The declared aim of this strategy is to contain ISIS in Iraq and Syria. In Iraq it was necessary to abandon Maliki, allow Sunnis into the government, to support the Kurdish peshmerga, and coordinate operations between Iraqi forces, Kurdish forces and coalition aircraft. In Syria, it requires training around 15,000 Syrian fighters within three years to “fill the void” that will be left when ISIS collapses. In three years, Obama, who is preoccupied with domestic affairs and is hesitant to get involved in the Middle East, will pass the fight against ISIS to a new president from the Middle East. In the meantime, coalition aircraft will continue reconnaissance, air raids, and expanding operations on the Syrian-Turkish border. Coalition members begin their missions in Iraq, infiltrating Syrian airspace with reconnaissance flights, fighter jets, and helicopters, but thus far no ground troops.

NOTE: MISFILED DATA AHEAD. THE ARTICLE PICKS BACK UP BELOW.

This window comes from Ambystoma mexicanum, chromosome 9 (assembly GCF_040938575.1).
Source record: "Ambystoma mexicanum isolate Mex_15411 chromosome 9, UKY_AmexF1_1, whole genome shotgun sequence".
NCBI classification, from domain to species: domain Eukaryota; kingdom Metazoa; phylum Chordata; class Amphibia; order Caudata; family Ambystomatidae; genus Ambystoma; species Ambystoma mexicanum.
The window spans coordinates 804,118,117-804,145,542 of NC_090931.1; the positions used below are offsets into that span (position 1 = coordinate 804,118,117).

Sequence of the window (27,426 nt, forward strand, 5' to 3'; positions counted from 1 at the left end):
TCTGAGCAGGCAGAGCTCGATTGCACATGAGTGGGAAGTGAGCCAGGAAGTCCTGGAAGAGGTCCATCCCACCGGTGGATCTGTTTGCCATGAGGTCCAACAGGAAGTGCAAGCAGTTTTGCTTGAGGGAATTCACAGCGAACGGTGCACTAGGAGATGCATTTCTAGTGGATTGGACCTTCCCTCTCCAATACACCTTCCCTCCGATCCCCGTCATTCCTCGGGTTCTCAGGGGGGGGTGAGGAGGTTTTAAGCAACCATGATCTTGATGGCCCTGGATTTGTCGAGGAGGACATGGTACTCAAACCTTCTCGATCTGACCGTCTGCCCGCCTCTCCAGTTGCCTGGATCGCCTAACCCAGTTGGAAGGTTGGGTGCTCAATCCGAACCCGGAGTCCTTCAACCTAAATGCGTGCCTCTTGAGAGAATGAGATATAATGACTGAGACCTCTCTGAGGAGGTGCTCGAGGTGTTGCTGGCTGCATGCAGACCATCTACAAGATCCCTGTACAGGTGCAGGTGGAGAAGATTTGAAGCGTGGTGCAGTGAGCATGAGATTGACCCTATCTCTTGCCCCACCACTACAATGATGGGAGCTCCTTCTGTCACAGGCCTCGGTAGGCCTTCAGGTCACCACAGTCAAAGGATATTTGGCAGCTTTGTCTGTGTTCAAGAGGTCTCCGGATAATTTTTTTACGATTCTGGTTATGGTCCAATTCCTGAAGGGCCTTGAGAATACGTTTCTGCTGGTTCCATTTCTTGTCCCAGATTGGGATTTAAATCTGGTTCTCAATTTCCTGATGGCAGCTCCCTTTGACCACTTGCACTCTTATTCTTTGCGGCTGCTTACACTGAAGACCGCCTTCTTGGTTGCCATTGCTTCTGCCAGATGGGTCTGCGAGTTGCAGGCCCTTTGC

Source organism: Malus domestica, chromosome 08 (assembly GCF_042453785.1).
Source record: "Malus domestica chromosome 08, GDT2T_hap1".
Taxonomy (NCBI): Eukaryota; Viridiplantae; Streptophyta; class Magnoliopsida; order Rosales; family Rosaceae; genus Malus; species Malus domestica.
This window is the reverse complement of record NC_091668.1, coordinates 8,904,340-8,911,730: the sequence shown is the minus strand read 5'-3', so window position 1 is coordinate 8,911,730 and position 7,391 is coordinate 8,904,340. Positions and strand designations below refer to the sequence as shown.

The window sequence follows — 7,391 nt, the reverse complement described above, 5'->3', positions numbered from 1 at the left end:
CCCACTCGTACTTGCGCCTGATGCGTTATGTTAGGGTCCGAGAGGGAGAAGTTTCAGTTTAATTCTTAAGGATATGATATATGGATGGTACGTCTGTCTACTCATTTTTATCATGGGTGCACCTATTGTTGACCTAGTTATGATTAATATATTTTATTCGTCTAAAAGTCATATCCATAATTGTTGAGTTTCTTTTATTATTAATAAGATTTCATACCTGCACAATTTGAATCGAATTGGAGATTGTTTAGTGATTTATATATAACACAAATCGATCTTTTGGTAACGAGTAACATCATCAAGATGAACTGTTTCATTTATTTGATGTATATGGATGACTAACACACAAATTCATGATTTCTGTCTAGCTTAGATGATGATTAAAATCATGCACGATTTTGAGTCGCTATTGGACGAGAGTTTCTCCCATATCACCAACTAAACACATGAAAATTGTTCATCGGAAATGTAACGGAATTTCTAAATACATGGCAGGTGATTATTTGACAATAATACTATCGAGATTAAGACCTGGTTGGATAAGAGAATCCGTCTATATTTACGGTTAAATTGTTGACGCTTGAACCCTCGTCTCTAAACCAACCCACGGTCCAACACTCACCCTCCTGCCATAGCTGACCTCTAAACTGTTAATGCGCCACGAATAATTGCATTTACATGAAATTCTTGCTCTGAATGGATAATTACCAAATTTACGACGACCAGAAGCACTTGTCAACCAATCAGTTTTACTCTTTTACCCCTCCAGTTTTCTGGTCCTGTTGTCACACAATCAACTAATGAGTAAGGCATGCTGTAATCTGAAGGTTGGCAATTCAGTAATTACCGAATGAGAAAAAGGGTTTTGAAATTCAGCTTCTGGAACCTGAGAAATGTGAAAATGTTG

The regime is worried that in the next phase, when the coalition concludes its strikes on ISIS’ main bases, when the strikes fail to contain this organization, and when Washington becomes convinced that it must enforce a political solution to end the war on terror, it will ramp up its operations.
America has committed itself to years of involvement. Former Secretary of Defense Leon Panetta discussed a 30-year intervention featuring a new type of alliance system, elastic goals, and persistent raids.
Coalition strikes have hit the northeast of the country as ISIS attacked the Kurds in the countryside of Aleppo and regime forces fight the opposition in Aleppo city. Coalition warplanes have also been bombing the northwest of the country, while Daraa in the south of the country is still untouched.